course organization

Robinson, Dr. David drobinson at
Sun Jul 15 13:59:08 EST 2001

It IS a quandry isn't it?...what comes first:   the survey of plants?...or
the anatomy/morphology? I say, if in doubt, stick with the order that it is
presented in whichever textbook you are using, and do your best to integrate
any other information you think appropriate. 

When I first started teaching Botany I designed my own organization for the
course, which involved jumping around between chapters (ie. a little bit
here and a little bit there) in what I believed to be a more logical order
than what it was presented in the book. I later found out that this annoyed
students quite abit, so now I go through the chapters in numerical order
(1,2,3,4..). Students prefer reading books in the order that it is
published. I figure that if I don't like the order that the book uses I
should just pick a different book, and if all the books present the material
in the same order then maybe we should trust the authors' judgement! They
have probably thought about more than we have!

I teach Botany for non-majors, and use a small paperback book called "Botany
for Gardeners" by Alan Capon, supplemented with my own WWW site and

Dave Robinson
Bellarmine University
Louisville, KY

> -----Original Message-----
> From:	svand at [SMTP:svand at]
> Sent:	Friday, July 13, 2001 3:54 PM
> To:	plant-ed at
> Subject:	RE: course organization
> I second Scott's request.  I'm preparing to teach a similar course - again
> -
> this fall and have tried both schemes.  I have reservations about both
> formats and would appreciate other's input.  In addition, what textbooks
> are
> being used for this type of course?
> Staria
> -----Original Message-----
> From: owner-plant-ed at
> [mailto:owner-plant-ed at]On Behalf Of Scott Shumway
> Sent: Friday, July 13, 2001 9:15 AM
> To: plant-ed at
> Subject: course organization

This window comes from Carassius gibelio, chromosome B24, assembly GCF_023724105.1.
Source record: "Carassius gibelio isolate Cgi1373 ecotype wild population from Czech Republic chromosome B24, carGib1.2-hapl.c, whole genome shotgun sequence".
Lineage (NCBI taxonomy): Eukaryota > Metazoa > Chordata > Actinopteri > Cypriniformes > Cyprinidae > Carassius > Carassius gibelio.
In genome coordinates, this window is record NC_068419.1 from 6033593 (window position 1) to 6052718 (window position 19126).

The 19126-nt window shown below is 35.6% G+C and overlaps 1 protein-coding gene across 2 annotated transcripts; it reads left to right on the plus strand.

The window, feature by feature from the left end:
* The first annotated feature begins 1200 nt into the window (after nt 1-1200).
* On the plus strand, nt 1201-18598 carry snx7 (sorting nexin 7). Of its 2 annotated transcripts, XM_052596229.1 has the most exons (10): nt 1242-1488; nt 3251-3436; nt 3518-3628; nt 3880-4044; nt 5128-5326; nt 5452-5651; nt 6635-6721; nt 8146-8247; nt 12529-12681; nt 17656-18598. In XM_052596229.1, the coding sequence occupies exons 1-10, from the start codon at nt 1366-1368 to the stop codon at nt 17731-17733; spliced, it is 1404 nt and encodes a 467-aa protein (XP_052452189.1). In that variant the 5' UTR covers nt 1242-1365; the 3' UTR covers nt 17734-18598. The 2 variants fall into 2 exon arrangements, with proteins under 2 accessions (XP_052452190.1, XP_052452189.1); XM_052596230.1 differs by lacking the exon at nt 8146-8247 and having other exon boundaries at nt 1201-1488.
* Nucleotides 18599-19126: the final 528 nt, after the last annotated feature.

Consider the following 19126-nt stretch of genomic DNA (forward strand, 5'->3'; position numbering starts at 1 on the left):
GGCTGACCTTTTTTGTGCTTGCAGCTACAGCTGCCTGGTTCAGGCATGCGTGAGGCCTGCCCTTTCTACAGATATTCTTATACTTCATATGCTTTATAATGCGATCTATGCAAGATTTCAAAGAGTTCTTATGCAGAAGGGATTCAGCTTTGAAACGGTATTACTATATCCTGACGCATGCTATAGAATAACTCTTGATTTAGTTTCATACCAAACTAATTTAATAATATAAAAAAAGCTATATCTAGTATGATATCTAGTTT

> My Plant Biology course (open to students who have completed intro bio)
> has
> evolved into a survey of the plant kingdom and the anatomy of roots,
> stems,
> and leaves.  I continue to wrestle with the question of which should come
> first, the anatomy or the survey?  I've tried it both ways.  The anatomy
> provides vocabulary which is useful for the survey.  For example, it is
> difficult to explain the differences between non-vascular plants and ferns
> if students do not know what xylem is or that the pores in liverworts are
> similar in function to stomata in higher plants if they don't know what
> stomata are.  HOWEVER, teaching the survey early in the semester would
> allow me to make greater use of the natural laboratory of our campus and
> surrounding woodland and to save the microscope work for the cold parts of
> the New England semester.  I think that I can also get students more
> excited about plants by starting with whole plants rather than tissues and
> cell types.  OR I could insert the anatomy into the beginning of the
> flowering plants, as the anatomy is focused almost exclusively on
> angiosperms.  I use Raven et al as a text and they place anatomy after the
> survey.
> I would appreciate any suggestions.  Thank you.
> Scott Shumway
> Associate Professor of Biology
> Dept. of Biology
> Wheaton College
> Norton, MA 02766
> 508-286-3945
> "Scott_Shumway at"
> fax 508-285-8278
> ---
> ---
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